Novikoff, Alex Benjamin
NOVIKOFF, ALEX BENJAMIN
histochemistry, cell biology.
Among biologists, Novikoff is known foremost for his contributions to the discovery and characterization of several cell organelles—lysosomes, peroxisomes, microperoxisomes, and the Golgi body—as well as helping to pioneer the field of cell biology. Among a wider audience, he is notable as a victim of the excesses of the anti-Communist movement in mid-twentieth-century America. Novikoff’s early associations with Marxism led to productive conceptual interpretations in biology but also to his being targeted by political demagogues.
Growing into Academics and Political Activism Novikoff was born in the Ukraine. However, his family, hoping to escape poverty there, soon emigrated to the United States. They eventually settled in the Brownsville section of Brooklyn, New York, among other immigrants. Novikoff’s father worked for his brother-in-law as a salesman in the garment industry. Novikoff excelled in school, even in his early years. At home he exhibited an interest in nature, keeping many small animals, skinning and dissecting the corpses, and even boiling a dead cat to study its skeleton. He eventually skipped four grades, graduating high school at age fourteen. The family, steeped in a Jewish heritage of valuing intellectual achievement, pinned its hopes (and its limited financial resources) on his pursuing a career in medicine. When he graduated Columbia University in 1931 (at age eighteen), however, new shifts in institutional sentiment limited opportunities for Jews. Despite promising credentials, Novikoff was not admitted to several medical schools. The experience left him bitter and helped fuel his uncompromising advocacy for justice.
Following the advice of his mentors, Novikoff instead entered graduate school in zoology in 1931, also at Columbia University. To finance his study, he began teaching at the newly formed Brooklyn College. For several years, he commuted twice daily between the two campuses and their respective contexts. So began a lifelong pattern, recognized by colleagues, of his being “tirelessly and utterly devoted to his work.” At Columbia, Novikoff pursued experimental embryology and, beginning in 1932, spent several summers doing research at the Woods Hole Marine Biological Laboratory. From Arthur Pollister he gained an enthusiasm for cells. In 1936, at age twenty-three, he published his first scientific paper, followed in the next two years by three more. Meanwhile, at Brooklyn College, Novikoff did not take well to the stratification of junior and senior faculty. In 1935, he joined the growing Communist Party, an expression of his progressive idealism, his interest in Karl Marx’s scientific perspectives toward society, and the party’s focus on local labor issues. That simple act haunted him for the next three decades. Soon he was helping to write and distribute the communist newsletter on campus and defending the rights of younger staff. Novikoff was able to work on little sleep, and he continued his prodigious efforts. As he commuted, he wrote up his thesis and in 1938 received his PhD.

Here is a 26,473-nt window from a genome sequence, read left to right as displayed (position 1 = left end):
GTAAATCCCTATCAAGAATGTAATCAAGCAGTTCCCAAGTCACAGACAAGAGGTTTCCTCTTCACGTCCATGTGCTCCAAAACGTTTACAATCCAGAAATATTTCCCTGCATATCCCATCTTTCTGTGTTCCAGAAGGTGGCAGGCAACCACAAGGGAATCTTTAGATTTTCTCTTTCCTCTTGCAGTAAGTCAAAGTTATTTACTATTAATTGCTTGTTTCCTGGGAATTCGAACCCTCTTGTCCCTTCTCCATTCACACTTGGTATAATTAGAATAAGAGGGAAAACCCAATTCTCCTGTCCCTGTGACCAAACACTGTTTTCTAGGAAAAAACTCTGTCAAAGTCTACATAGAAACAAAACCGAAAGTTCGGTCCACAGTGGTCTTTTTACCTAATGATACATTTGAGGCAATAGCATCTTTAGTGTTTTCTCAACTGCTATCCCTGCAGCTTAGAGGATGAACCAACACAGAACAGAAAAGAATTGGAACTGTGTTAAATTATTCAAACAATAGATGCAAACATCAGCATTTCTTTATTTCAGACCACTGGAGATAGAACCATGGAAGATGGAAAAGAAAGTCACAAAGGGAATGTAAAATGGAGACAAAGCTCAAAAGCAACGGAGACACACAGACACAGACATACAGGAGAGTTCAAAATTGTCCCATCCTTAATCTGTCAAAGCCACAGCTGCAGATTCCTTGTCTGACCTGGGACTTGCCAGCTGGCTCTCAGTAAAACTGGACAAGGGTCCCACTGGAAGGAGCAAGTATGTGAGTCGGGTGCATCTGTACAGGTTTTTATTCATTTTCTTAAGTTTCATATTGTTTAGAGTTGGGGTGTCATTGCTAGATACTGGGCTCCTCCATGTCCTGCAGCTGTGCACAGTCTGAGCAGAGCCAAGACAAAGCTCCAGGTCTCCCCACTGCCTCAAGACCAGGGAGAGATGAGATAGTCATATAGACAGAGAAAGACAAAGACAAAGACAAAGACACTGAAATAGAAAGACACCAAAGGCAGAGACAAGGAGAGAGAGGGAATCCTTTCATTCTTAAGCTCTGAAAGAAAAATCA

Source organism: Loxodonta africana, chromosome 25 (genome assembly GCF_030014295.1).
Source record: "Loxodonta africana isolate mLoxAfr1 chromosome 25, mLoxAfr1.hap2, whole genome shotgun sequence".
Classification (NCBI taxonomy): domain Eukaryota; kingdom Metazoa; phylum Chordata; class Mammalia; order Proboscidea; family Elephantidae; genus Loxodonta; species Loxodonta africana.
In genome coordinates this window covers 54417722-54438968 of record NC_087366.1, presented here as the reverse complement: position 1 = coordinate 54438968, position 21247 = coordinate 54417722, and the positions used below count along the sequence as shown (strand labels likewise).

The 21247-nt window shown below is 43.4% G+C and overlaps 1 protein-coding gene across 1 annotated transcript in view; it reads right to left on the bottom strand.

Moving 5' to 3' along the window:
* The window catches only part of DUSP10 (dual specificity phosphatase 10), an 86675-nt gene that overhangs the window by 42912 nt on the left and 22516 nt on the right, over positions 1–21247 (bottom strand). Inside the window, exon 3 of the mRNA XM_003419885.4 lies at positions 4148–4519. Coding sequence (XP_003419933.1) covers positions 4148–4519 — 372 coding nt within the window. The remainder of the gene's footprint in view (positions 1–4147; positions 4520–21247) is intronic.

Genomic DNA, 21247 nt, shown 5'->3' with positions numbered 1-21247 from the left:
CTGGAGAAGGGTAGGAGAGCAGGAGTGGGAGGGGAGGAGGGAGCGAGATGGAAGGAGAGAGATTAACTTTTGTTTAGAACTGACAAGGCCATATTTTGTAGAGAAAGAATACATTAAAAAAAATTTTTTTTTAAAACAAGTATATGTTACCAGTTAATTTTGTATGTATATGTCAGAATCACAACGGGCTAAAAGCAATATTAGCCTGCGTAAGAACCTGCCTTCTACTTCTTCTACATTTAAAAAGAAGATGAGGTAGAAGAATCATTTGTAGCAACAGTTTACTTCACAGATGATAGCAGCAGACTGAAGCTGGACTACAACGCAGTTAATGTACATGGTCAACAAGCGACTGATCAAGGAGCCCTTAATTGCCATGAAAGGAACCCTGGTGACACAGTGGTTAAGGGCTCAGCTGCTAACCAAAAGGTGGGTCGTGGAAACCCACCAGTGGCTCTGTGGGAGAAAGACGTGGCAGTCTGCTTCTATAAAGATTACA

Weathering Repercussions With his new degree, Novikoff was due for promotion at Brooklyn College. However, he had irritated many departmental colleagues and annoyed the administration with his activities for the teachers’ union. Novikoff’s credentials, even with many additional letters lauding his scientific work, seemed insufficient. Only after a year of public politicking was the new position approved. Antagonism toward the union sharpened.
Novikoff married in 1939 and began to drift away from party activities. His research continued, and by 1940 he had published nine papers. That same year a wave of conservatism swept through the state, and legislative committees targeted the communist affiliations of the teachers’ union. The new college president, no friend of the union, did not intervene. Novikoff was investigated. Ultimately, no action was taken. Still, seeds of doubt were sown—and preserved in filed reports.
When the United States entered World War II, Novikoff wanted to serve in the military and sought a medical commission. Yet the mere suspicion of unspecified activities now dogged him. His application was denied, once in 1942 and again in 1943, based on vaguely documented doubts about his loyalty. Later, in 1948, Novikoff was hired by the U.S. Army to consult on two films about enzymes and carbohydrate metabolism. Again, questions about his loyalty surfaced and, although his work was purely biological and largely already completed, his appointment was terminated.